Director-General of National Agency for the Prohibition of Trafficking in Persons Basheer Garba Mohammed recently said that a farm had been identified in Tripoli where African migrants were kept in cages like animals. According to the International Center for Investigative Reporting in Abuja (ICIR), “their vital organs such as eyes, kidneys and lungs would thereafter be harvested and sold in the black market to service the medical needs of Europe.”

On September 13 while fighting such violations Libyan security forces arrested a notorious Somali human trafficker, Hassan Qidi, who is accused of leading an organized gang working on illegal immigration. According to the Libyan Public Prosecution, the detainee is accused of kidnapping and subjecting Egyptian workers to cruel treatment in Libyan town of Al Ajaylat (100 km west of Tripoli). Hassan Qidi is also accused of deliberately killing migrants, trafficking their organs in the black market, and sexually assaulting a number of women as well as extortion, abuse and torture.  Libyan Attorney General, Al-Siddiq Al-Sour, said that new Libyan authorities would provide help to the kidnapped and enslaved women. The victims would also give testimonies against Hassan Qidi.

In early September Libya also claimed to have arrested a senior ISIS (banned in Russia) figure Embark al-Khazmi suspected by Libyan authorities to be involved in murder and kidnapping people, especially illegal migrants.

On September 5, three Libyan citizens were sentenced to death in Egypt on charges of collaborating with ISIS, three more Egyptians connected to this case were sentenced to 25 years in prison while another four got 15 years in prison. All of them were involved in the kidnapping and torture of Egyptians working in Libya with intent of extortion, in human trafficking of illegal migrants, as well as in providing ISIS with money and information. The condemned are brothers and members of a notorious Libyan al-Werfalli criminal clan.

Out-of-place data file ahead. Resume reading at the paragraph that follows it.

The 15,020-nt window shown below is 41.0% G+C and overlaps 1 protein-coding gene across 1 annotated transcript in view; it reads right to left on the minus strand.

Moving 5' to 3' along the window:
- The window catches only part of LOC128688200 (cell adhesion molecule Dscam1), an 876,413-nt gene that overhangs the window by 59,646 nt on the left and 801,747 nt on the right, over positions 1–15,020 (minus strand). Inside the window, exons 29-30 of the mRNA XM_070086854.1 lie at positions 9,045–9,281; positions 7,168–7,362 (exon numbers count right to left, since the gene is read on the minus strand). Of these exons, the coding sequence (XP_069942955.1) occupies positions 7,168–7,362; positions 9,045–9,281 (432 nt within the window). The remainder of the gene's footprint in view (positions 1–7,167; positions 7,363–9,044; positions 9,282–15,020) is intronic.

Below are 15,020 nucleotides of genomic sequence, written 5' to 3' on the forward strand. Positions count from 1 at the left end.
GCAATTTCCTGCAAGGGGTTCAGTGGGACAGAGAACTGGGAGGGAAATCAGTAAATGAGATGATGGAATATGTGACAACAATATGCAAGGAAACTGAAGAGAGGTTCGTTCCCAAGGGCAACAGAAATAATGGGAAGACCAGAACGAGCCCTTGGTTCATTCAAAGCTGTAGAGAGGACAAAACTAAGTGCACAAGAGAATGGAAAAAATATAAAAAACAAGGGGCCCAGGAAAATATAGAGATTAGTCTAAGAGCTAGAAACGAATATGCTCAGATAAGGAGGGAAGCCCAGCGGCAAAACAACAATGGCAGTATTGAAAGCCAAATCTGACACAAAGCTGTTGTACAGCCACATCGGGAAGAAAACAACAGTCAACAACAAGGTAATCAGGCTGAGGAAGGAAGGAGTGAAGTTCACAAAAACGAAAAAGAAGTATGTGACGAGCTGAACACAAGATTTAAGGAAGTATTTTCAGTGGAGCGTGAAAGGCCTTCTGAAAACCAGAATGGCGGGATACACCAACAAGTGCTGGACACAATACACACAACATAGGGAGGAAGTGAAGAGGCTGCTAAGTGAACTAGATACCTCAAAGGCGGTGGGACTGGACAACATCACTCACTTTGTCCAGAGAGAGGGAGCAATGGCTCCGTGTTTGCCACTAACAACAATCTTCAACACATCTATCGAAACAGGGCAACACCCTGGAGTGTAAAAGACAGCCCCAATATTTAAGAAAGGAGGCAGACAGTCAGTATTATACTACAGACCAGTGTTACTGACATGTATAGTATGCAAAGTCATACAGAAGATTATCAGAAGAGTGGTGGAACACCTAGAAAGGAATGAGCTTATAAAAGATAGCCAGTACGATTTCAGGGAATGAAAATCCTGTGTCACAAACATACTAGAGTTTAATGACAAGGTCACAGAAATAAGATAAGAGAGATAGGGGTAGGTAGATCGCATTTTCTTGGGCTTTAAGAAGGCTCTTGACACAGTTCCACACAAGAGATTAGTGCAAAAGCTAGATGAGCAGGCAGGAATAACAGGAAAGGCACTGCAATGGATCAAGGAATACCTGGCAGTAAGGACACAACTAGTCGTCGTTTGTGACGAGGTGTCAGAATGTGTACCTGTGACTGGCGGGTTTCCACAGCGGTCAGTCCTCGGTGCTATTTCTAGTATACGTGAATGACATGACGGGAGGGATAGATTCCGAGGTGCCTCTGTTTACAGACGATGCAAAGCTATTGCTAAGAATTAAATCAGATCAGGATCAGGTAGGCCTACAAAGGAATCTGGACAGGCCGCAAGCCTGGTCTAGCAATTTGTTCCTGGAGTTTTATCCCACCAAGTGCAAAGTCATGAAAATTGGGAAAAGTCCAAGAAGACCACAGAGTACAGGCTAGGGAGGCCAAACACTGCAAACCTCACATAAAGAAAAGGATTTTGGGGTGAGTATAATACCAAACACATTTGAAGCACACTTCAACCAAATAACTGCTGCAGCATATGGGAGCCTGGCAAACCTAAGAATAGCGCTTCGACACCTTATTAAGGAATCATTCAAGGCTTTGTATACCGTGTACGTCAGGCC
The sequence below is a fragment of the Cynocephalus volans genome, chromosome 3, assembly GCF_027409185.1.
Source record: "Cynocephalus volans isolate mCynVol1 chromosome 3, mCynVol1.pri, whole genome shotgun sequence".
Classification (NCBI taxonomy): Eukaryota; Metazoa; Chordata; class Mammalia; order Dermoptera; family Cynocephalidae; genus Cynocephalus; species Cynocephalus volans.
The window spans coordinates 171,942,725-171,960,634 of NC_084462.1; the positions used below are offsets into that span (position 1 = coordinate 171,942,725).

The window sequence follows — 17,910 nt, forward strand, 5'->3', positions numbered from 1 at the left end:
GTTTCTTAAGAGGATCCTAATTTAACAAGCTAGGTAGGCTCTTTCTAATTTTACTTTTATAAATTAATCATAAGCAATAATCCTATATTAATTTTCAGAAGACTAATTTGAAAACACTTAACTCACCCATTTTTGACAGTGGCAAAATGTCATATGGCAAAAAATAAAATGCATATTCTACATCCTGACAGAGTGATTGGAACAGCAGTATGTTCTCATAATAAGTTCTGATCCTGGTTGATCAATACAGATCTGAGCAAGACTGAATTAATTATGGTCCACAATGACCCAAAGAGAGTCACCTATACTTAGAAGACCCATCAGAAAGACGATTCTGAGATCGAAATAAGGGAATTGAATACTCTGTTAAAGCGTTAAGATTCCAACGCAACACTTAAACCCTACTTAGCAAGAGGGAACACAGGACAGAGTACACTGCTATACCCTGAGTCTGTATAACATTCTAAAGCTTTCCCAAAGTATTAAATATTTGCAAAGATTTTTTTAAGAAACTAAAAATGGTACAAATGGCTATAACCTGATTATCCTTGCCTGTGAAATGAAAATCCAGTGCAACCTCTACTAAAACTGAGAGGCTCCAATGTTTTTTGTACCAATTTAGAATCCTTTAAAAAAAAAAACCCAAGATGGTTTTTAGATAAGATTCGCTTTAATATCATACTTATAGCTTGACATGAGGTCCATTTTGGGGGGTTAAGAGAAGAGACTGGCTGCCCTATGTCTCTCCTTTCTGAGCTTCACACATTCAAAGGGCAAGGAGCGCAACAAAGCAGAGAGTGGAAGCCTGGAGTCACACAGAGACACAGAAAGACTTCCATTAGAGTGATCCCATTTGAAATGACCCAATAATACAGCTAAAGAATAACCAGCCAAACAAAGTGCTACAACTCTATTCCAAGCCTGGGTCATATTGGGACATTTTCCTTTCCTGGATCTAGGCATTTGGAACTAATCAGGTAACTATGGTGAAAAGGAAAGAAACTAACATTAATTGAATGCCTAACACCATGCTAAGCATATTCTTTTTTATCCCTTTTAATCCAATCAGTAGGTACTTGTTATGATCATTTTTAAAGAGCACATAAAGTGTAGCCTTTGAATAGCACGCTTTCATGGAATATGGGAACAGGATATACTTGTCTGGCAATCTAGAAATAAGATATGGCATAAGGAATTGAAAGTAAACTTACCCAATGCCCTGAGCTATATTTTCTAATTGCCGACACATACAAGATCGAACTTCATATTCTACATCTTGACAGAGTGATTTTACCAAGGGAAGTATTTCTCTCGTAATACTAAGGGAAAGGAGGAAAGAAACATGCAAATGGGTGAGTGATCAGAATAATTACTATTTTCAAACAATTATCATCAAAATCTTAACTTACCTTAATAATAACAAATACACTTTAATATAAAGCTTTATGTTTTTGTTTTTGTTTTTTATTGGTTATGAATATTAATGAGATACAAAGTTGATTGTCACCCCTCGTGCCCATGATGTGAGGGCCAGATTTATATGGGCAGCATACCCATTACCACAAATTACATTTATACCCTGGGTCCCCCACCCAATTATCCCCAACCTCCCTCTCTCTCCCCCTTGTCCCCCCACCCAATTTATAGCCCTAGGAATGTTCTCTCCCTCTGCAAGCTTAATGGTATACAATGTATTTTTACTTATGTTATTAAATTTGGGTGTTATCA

According to regional media, illegal migrants arrested at sea are as of late often placed in various secret prisons, where they are not only humiliated, fall prey to criminal groups and become hostages, but are also kept in inhuman conditions and used as slaves. They are often used in illegal organ harvesting and trafficking. This spring Libyan law enforcement agencies rescued almost 50 illegal African migrants from a secret prison, Afrigatenews reports citing Al-Jufra regional security department. According to the security agencies, the prisoners were freed during a raid in the municipality of Kufra in the southeast of the country not far from the Egyptian border. The prison was located due to one migrant escaping and informing law enforcement agencies.

For these reasons Safa Msehli, the spokesperson for the International Organization for Migration (IOM), recently expressed concerns about the disappearance of several thousand refugees heading for Europe on Libyan soil. “We fear that many are ending up in the hands of criminal groups and traffickers,” Safa Msehli said. According to organization, there are about 18 thousand such migrants in Libya. They are officially listed as missing. IOM does not rule out that armed groups are keeping illegal immigrants in their secret prisons while families of the victims are blackmailed so that they would pay ransom. The body’s spokesperson also said that illegal immigrants are intercepted at sea by the Libyan Coast guard. Then they are taken back to the western part of the country. In mid-September alone, about 800 migrants were returned.

These facts raise the urgent need for the European agencies to conduct a thorough investigation into the status of illegal migrants in Libya, so that EU funding “to combat illegal migration” does not become an exonerative smokescreen for Europe’s alleged participation in the fate of such migrants, with its true purpose actually being to prevent human rights violations in such environment.

Vladimir Odintsov, political contributor, exclusively for the online magazine “New Eastern Outlook”.